Author: DAN BROWN
First Publication: 2000
Genre: Mystery, Thriller, Historical Fiction
Setting: There are two major settings in Angels and Demons. The first is the Vatican and its surrounding sites of Catholic worship in Rome; the second is CERN, Located in Geneva, Switzerland, a scientific counterpoint to the Vatican.
Major Characters: Vittoria Vetra, Robert Langdon, Maxmillan Kohler, Leonardo Vetra, Gunther Glick.
Theme: Angels and Demons is built around a number of paired/opposed forces (Science Versus Faith, Passionate Dedication Versus Obsession, Public Versus Private) that wind through the novel as they do human society and human history.
Narrator: third-person omniscient. The narrator is reliable and trustworthy. The chapters shift focus from character to character, allowing the reader to see what multiple characters are doing at relatively the same time.
Angels & Demons brings an ancient secret organization, the Illuminati, and the Vatican together in a present-day battle for control. Harvard symbologist Robert Langdon must join forces with scientist Vittoria Vetra in a frantic race to save the Vatican from a powerful bomb which threatens to destroy it and the cardinals who have gathered within the Sistine Chapel to elect the next Pope. Their journey takes them across Rome and into cathedrals, secret archives and the Illuminati lair. Along the way, they uncover many secrets, including who is responsible for the threat to the Vatican. In the end, they save the Vatican and the cardinals from harm.
Langdon is summoned to Switzerland when it is discovered that an Illuminati brand was used to mark a dead man’s chest. He meets Vittoria, the dead man’s daughter, and Maximillian Kohler, the director of CERN, the Conseil Europyen pour la Recherche Nuclyaire, or European Council for Nuclear Research. Vittoria and her father have created a sample of antimatter, a highly unstable material, which has been stolen. They receive a call from the Vatican, stating that they have an unknown canister with CERN’s logo on it. Langdon and Vittoria race to Rome, only to find that the canister endangers not only the physical structures there but also the College of Cardinals, who have gathered to elect a new Pope. Four cardinals are also missing.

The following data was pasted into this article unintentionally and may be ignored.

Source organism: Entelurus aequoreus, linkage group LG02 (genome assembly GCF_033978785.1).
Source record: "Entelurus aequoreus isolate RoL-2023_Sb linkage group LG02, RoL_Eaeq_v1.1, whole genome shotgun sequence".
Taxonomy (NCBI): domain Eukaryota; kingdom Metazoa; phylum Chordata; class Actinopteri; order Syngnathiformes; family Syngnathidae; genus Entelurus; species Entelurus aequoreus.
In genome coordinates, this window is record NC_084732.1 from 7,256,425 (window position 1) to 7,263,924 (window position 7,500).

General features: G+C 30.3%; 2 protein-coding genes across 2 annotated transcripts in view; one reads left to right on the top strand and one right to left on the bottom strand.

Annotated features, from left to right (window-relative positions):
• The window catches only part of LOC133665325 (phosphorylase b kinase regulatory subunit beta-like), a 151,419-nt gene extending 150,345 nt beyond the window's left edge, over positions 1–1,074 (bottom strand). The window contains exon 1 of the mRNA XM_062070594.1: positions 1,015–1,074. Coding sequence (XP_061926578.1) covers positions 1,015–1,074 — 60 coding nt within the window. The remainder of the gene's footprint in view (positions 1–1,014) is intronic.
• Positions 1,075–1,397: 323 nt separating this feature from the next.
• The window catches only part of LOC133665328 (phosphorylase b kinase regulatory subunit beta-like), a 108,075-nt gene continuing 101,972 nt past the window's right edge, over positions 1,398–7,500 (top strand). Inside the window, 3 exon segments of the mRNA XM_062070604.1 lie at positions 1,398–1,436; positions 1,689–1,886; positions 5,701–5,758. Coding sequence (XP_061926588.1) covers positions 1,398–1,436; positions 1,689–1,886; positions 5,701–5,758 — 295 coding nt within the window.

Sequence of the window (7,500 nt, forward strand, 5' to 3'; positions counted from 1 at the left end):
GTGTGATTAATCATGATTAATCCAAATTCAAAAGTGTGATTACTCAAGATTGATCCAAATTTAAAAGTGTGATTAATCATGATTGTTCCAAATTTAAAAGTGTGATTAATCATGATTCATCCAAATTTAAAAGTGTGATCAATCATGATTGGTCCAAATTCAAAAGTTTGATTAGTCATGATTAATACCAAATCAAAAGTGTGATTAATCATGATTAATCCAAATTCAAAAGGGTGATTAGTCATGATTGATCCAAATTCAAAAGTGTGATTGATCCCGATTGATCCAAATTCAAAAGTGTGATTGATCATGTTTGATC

The camerlengo, who is in charge of the Vatican until a new Pope is elected, receives a call from someone who claims that the Illuminati are behind all of the actions that night. He says that he will kill one of the missing cardinals each hour. Langdon and Vittoria think that if they can capture the killer, they can find the location of the antimatter. They find an ancient booklet which points to four sites called the Altars of Science. These sites form a pathway to the Church of Illumination, the Illuminati lair.
At each site, Langdon and Vittoria find one of the dead cardinals, branded with another Illuminati brand. The cardinals are killed in ways that correspond to the four brands: earth, air, fire and water. Vittoria is captured by the killer at the third site. Langdon continues to follow the clues, fighting with the killer at the third and fourth sites. He finally locates the Church of Illumination, and he and Vittoria kill the Hassassin, or killer.